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Pacific Crude Oil export to rise in June

Exports of sweet crude and condensate from Australia, Papua New Guinea and East Timor are expected to rise in June, feeding into an already well-supplied regional market, traders said on Monday.
Sweet crude is a type of oil that meets certain content requirements, including low levels of hydrogen sulfide and carbon dioxide. 
Refiners prefer sweet crudes because of the low sulfur content of less than 0.5% and relatively elevated yields of high-value products like gasoline, diesel fuel, heating oil and jet fuel.
As reported by Reuters, between 16 and 18 cargoes of sweet crude and condensate were expected to be available for June loading, compared with 13 next month.
The increased supply is mainly due to exports of light sweet crude grades Kutubu and Cossack rising to three and two cargoes, respectively, in June, up from one each in May.
Oil Search will load two cargoes of Kutubu on June 8-12 and June 19-23, while ExxonMobil will load one cross-month cargo on June 30-July 4.
Two cargoes of Cossack crude, produced from Australia’s Northwest Shelf liquefied natural gas (LNG) project, will be loaded by Chevron Corp and Woodside in the first and last 10 days of the month, respectively.
“Differentials could be weighed by ample spot supply from regional producers, particularly Vietnam, as well as steady inflow of arbitrage shipments from West Africa. And, while demand could pick up, some refiners will still be partly shut for maintenance in June,” traders said.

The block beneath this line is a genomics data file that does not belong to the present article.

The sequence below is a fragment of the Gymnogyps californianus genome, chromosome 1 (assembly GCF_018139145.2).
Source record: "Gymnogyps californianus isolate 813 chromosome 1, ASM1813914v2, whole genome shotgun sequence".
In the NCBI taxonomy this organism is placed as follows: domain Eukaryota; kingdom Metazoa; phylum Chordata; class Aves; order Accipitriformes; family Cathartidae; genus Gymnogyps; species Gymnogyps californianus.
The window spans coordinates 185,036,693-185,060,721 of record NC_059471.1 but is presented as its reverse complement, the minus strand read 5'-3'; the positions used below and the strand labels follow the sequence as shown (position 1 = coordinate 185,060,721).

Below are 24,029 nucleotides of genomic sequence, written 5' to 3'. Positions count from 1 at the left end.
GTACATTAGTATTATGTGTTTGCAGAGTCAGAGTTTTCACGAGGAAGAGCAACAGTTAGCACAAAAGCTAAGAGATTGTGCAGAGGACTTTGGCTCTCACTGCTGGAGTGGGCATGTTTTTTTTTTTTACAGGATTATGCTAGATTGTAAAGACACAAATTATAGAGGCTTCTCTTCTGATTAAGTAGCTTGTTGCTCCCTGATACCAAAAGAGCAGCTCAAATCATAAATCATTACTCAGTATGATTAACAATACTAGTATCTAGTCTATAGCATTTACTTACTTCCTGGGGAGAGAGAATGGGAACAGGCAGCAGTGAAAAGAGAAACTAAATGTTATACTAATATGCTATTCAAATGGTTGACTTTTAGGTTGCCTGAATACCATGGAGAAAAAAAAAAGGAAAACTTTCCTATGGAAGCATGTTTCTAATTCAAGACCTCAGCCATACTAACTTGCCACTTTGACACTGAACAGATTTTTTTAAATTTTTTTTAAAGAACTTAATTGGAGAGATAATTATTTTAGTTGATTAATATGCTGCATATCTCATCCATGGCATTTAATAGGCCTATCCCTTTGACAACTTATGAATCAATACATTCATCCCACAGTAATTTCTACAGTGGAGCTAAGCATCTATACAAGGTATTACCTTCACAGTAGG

Earlier in the month Reuters reported that oil liquids from ExxonMobil’s PNG LNG project will be blended into the country’s only crude blend.
The project will produce about 25,000 barrels per day (bpd) of condensate, a low-density mixture of hydrocarbon liquids that will be blended into the country’s existing export stream, the Kutubu Blend.
Kutubu is normally sold in cargoes of 650,000 barrels with 1-2 cargoes per month exported to regional refiners. 
A trader had said the quality changes would not be significant; however the rise in number of monthly cargoes could make the blend more attractive to regional refiners seeking steady supply of light sweet crude.
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